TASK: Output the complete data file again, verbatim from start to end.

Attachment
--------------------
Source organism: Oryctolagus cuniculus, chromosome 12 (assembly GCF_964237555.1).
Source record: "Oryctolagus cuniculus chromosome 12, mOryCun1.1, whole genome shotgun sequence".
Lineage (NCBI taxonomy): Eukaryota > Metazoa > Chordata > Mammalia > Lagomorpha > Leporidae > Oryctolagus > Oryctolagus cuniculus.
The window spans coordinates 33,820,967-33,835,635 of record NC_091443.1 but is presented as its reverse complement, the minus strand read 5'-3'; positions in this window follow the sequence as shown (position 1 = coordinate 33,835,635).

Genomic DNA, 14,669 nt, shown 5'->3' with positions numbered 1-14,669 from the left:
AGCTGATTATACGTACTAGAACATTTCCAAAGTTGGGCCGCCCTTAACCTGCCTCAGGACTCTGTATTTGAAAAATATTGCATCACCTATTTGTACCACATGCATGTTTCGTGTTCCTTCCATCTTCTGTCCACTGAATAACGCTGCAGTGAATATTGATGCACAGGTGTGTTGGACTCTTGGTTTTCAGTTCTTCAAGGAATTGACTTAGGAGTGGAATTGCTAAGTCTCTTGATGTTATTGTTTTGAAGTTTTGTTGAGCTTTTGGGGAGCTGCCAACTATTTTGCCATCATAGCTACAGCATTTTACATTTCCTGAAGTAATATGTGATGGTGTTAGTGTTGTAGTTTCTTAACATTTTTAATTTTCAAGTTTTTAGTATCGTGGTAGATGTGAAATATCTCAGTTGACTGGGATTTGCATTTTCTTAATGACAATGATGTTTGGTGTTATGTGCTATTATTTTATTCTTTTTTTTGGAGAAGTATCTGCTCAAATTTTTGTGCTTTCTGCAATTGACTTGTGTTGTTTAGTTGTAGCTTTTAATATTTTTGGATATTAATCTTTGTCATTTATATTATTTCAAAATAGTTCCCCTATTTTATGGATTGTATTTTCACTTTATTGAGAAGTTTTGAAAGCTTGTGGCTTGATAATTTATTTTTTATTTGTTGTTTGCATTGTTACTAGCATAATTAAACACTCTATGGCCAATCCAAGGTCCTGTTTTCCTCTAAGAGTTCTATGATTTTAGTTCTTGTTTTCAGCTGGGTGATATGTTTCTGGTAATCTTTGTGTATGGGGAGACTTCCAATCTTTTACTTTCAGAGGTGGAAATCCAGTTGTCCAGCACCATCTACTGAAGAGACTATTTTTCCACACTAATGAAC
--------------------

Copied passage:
Source organism: Oryctolagus cuniculus, chromosome 12 (assembly GCF_964237555.1).
Source record: "Oryctolagus cuniculus chromosome 12, mOryCun1.1, whole genome shotgun sequence".
Lineage (NCBI taxonomy): Eukaryota > Metazoa > Chordata > Mammalia > Lagomorpha > Leporidae > Oryctolagus > Oryctolagus cuniculus.
The window spans coordinates 33,820,967-33,835,635 of record NC_091443.1 but is presented as its reverse complement, the minus strand read 5'-3'; positions in this window follow the sequence as shown (position 1 = coordinate 33,835,635).

Genomic DNA, 14,669 nt, shown 5'->3' with positions numbered 1-14,669 from the left:
AGCTGATTATACGTACTAGAACATTTCCAAAGTTGGGCCGCCCTTAACCTGCCTCAGGACTCTGTATTTGAAAAATATTGCATCACCTATTTGTACCACATGCATGTTTCGTGTTCCTTCCATCTTCTGTCCACTGAATAACGCTGCAGTGAATATTGATGCACAGGTGTGTTGGACTCTTGGTTTTCAGTTCTTCAAGGAATTGACTTAGGAGTGGAATTGCTAAGTCTCTTGATGTTATTGTTTTGAAGTTTTGTTGAGCTTTTGGGGAGCTGCCAACTATTTTGCCATCATAGCTACAGCATTTTACATTTCCTGAAGTAATATGTGATGGTGTTAGTGTTGTAGTTTCTTAACATTTTTAATTTTCAAGTTTTTAGTATCGTGGTAGATGTGAAATATCTCAGTTGACTGGGATTTGCATTTTCTTAATGACAATGATGTTTGGTGTTATGTGCTATTATTTTATTCTTTTTTTTGGAGAAGTATCTGCTCAAATTTTTGTGCTTTCTGCAATTGACTTGTGTTGTTTAGTTGTAGCTTTTAATATTTTTGGATATTAATCTTTGTCATTTATATTATTTCAAAATAGTTCCCCTATTTTATGGATTGTATTTTCACTTTATTGAGAAGTTTTGAAAGCTTGTGGCTTGATAATTTATTTTTTATTTGTTGTTTGCATTGTTACTAGCATAATTAAACACTCTATGGCCAATCCAAGGTCCTGTTTTCCTCTAAGAGTTCTATGATTTTAGTTCTTGTTTTCAGCTGGGTGATATGTTTCTGGTAATCTTTGTGTATGGGGAGACTTCCAATCTTTTACTTTCAGAGGTGGAAATCCAGTTGTCCAGCACCATCTACTGAAGAGACTATTTTTCCACACTAATGAAC